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Incorporating Liquidity Measures in Constructing a Corporate Bond Index Which measures can help create more replicable and tradeable bond indices?

Much has been written about the tradability and investability challenges of broad-based fixed income indices that contain thousands of bonds. Traditionally, fund managers seeking to replicate the returns of such indices typically choose a sample, holding a small fraction of the bonds. Tracking error to the benchmark may be managed by matching key risk characteristics, such as credit rating, sector, duration, convexity, and yield-to-maturity of liquid and available bonds.



In this paper, we examine liquidity criteria that can potentially be used in the construction of replicable and liquid fixed income indices. We used the S&P 500® Investment Grade Corporate Bond Index, which contains more than 4,500 bonds and can therefore face the aforementioned replicability challenges, to guide the development of a framework for forming a narrower, investable basket. We then compare the liquidity profile of the resulting index, the S&P/MarketAxess Investment Grade Corporate Bond Index, to the benchmark.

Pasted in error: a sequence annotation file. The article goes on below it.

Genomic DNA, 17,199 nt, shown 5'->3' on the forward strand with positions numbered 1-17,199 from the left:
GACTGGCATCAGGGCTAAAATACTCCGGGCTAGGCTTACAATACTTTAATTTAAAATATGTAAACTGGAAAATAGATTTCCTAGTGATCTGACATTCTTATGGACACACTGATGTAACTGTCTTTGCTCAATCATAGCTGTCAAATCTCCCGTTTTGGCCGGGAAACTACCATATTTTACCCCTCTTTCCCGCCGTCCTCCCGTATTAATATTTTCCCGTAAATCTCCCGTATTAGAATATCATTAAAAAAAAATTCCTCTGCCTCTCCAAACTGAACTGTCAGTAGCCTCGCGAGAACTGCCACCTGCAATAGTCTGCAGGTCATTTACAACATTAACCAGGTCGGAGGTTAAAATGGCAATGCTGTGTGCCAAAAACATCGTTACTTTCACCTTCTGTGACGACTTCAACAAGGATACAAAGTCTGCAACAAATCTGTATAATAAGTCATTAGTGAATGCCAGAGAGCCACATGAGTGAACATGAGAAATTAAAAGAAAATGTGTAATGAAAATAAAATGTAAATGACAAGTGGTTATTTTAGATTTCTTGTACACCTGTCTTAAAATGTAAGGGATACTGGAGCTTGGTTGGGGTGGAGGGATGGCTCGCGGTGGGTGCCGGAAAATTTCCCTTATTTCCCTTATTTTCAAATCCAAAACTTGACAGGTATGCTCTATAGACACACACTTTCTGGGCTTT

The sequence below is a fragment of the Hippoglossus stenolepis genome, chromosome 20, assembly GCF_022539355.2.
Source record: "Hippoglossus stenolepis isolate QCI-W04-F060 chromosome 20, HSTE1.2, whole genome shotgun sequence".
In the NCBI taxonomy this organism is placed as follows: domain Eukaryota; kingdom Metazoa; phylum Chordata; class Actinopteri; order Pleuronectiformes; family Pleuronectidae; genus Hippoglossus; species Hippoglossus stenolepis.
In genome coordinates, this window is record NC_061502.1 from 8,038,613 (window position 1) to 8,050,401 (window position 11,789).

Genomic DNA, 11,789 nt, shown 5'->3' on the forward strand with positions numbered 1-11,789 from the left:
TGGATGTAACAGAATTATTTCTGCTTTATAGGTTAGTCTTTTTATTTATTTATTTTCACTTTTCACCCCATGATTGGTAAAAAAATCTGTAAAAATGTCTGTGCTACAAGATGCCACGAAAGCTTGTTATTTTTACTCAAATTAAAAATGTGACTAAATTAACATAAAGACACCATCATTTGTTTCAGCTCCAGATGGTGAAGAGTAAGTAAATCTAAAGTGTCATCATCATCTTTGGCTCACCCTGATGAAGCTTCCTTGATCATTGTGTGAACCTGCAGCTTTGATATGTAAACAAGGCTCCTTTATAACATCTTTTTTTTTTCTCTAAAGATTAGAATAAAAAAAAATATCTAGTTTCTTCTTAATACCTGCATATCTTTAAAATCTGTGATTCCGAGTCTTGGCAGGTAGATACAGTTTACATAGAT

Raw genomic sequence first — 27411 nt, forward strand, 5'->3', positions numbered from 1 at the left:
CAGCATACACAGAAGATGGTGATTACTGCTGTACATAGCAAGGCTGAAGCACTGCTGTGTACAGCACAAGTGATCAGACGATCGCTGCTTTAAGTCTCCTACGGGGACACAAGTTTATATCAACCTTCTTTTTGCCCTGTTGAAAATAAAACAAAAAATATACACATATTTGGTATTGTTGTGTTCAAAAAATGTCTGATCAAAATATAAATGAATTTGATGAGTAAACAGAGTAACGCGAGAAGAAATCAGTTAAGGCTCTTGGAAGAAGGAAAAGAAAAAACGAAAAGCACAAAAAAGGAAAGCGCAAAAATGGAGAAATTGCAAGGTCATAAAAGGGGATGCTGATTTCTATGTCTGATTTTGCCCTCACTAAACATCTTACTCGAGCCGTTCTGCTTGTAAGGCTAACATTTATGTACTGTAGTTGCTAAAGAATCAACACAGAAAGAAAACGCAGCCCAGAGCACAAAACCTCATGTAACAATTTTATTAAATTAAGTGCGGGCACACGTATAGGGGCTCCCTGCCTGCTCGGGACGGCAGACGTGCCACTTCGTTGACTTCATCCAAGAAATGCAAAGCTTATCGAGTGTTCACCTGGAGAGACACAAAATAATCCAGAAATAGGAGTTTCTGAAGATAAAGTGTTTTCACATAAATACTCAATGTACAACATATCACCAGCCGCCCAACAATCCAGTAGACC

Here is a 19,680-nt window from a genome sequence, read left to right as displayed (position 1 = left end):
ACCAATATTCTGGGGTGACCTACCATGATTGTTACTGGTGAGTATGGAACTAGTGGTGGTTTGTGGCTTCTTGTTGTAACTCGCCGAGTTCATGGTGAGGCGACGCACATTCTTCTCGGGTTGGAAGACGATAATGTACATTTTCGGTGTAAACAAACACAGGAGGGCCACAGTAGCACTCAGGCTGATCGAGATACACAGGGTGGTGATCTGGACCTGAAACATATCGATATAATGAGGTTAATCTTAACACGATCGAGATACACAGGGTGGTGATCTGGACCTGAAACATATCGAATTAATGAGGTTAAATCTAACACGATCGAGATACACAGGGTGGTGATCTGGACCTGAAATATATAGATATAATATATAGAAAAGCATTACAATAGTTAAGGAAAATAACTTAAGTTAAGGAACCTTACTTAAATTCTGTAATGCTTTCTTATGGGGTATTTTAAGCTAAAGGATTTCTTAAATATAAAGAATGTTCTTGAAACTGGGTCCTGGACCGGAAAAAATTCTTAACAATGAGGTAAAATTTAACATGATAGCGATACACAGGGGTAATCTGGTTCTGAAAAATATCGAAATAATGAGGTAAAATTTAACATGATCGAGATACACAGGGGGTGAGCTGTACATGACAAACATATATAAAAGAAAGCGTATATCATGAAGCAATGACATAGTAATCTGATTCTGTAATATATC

In assessing the relative liquidity of bonds, we examine the strength of commonly used indicators, such as size and age, against Trade Reporting and Compliance Engine (TRACE) corporate bond transaction data. Additionally, we examine the persistence of TRACE-based liquidity signals over time to develop a systematic approach in constructing a tradable subset while controlling for turnover.

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